STURGIS — There are two rules about bass fishing in the hottest part of the summer, says Mark Zona, the 12-foot rule and the 15-foot rule.
The 12-foot rule, Zona says, is what most anglers follow. They fish 12 feet of water or less.
“You’ll catch small fish and get just enough to keep you there and then all of a sudden you’ll catch a good one and then you’ll stay there all day,” Zona explained. “But most of his relatives — especially the big ones — are out behind your boat.”
The 15-foot rule? Simple: “I never want my bait to hit the bottom in less than 15 feet,” Zona said. “Ever.”
As it was, Zona had his boat out in 32-feet of water on a hot, sunny summer day on a smallish lake in St. Joseph County.
We were casting into shallower water (and by shallower, I expect it was at least 25 feet) and bringing it back through the sand grass on the bottom. And we were catching largemouths, good ones.
We were fishing with big (3/4 or one ounce) football-shaped jigs dressed with big, bulky Strike King Rage Craw trailers. We wanted big baits, Zona said, to attract big bites. And we wanted something that fell like a cinder block in the water column so the fish didn’t have time to decide, they just had time to react.
“The fish are out here and will stay here until mid-September to late October, when they move back in,” Zona said. “Then they’ll come back out here around deer season and stay the rest of the year.
“I’ll bet the bass spend 70 percent of their time in this zone. They’re like a big deer — they want a food source, comfort, safety. It’s the same principle. The only time they get stupid is when they breed.”
We made long casts — “you want to cover expansive areas of contour,” Zona said — with medium-heavy baitcasting rods and 15-pound fluorocarbon line.
“You want a fast, fast reel, too,” Zona said. “Once you stick them you have to keep that line tight. If you give them just a hair of not being on that reel, they’ll throw that jig in a second.”
Indeed. I jumped off a four-pound class largemouth that had hit on the fall of a long cast. It got just enough slack on me to use that heavy jig as a lever and throw it.
“With 15-pound test line the jig still gets a fast rate of fall — a bullet effect — but if you keep it tight, you’ll lose very few fish.
You don’t want to go any lighter — they’ll break you off. And if you use much heavier line it slows down the rate of fall.”
A television guy, Zona is the co-host of “The Bassmasters” on ESPN and host of “Zona’s Amazing Fishing Show” on the Outdoor Channel. He does a lot of bass fishing — both in front of the camera and away from it — and talks a lot of bass fishing the same way in between. I’ve known him since he was a college kid; he has always been a good fisherman.
Our jigs would occasionally hang up in the grass on the bottom and, when they did, we’d pop them free.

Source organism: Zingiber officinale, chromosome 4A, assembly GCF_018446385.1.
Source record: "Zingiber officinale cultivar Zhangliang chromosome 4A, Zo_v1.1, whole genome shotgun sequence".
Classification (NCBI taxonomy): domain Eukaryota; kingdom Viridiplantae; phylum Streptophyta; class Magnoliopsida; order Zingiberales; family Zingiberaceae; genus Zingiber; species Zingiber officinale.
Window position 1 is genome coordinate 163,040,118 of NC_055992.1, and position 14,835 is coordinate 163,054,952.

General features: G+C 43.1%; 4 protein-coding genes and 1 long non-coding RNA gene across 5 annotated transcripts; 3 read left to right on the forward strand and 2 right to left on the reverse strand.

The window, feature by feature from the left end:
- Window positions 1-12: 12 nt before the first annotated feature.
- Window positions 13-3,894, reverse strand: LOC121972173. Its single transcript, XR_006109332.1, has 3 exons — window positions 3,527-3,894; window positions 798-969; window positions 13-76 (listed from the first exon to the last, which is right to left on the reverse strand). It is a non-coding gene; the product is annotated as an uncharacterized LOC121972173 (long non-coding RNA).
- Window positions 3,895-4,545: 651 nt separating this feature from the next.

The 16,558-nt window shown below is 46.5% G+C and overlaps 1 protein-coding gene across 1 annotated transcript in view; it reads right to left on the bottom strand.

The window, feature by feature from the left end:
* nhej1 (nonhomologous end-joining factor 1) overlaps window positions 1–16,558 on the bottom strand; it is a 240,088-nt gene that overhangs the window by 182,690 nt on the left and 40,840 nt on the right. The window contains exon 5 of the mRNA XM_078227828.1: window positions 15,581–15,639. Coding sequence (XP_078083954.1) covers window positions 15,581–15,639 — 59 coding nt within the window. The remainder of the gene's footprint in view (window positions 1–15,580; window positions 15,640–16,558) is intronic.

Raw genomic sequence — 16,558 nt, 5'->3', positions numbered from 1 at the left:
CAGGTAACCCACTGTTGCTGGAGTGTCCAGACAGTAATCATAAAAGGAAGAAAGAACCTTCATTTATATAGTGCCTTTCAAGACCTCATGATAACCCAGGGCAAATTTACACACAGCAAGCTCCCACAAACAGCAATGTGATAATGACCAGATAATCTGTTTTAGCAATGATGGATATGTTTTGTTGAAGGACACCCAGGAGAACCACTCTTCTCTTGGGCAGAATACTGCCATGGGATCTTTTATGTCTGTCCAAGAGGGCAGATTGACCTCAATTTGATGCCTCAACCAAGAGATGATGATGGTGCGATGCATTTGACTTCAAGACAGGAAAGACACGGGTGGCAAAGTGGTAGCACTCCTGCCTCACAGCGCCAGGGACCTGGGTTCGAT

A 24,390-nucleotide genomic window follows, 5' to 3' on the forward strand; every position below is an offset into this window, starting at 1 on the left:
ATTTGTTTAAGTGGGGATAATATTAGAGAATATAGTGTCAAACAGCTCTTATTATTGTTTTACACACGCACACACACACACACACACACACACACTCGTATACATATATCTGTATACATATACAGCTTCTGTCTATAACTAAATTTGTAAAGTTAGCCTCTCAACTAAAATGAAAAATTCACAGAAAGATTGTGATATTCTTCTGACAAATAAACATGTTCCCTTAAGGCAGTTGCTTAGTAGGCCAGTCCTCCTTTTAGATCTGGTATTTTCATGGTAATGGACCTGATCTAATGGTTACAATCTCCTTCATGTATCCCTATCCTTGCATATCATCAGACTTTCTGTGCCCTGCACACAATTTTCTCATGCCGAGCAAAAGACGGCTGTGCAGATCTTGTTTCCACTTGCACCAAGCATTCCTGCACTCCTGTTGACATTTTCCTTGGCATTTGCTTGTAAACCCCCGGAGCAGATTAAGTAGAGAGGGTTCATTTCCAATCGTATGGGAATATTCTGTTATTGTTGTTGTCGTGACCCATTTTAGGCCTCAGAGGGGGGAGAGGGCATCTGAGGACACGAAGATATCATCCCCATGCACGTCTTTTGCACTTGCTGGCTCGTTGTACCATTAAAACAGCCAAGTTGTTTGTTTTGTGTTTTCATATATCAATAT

The strike often came on the drop after you snapped it up. Zona’s theory is that the bass are down there eyeballing it and when it lurches up and then down quickly, they can’t help themselves.
One key, Zona said, is to make sure you’re picking up the slack line as it’s falling so you can feel that strike.
“Always follow it down,” he said. “Always.”
In four hours we put a dozen nice bass in the boat.
None of them were babies. And just as interesting — and perhaps more unique — were the pike bites. We had six; we boated two fish, had three break off (not unusual when fishing without steel leaders for those toothy critters) and one that just pulled off. But the pike were just out there intermingled with the bass.
For instance, on one cast Zona hooked a 3½-pound largemouth and as he brought it in, he practically fell out of the boat watching another bass (one he guessed at seven pounds) try to take the jig away from his.
As soon as he boated it, I fired a cast out to where Zona had hooked up, felt a tick on the initial drop, set the hook, and my rod bent into a parabola. Zona started hooting that I’d hooked the big one.
But as it reeled it in, it never came to the surface and when I got it to boat — but still about four feet down — we saw a pike as long as my leg. Zona guessed it at 18 or 19 pounds. But when I started to pull it to the surface, the line parted like so much sewing thread. Rats.
Zona said his deep-water technique with big, fast-falling baits doesn’t produce as well in dark or murky water as it does in the crystal clear stuff and that you sometimes have to cover a lot of water before you find fish.
“There’s a lot of dead time doing this,” he said. “But generally speaking, where you find one, you find the crop.”
That seemed so. All of our bites came from a few small areas. But every one of them was a keeper. No doubt we’d have won the tournament that day.
When it comes to catching big bass in the summer, Zona said, there’s a simple moral to the story:
Forget the 12-foot rule and adhere to the 15-foot version.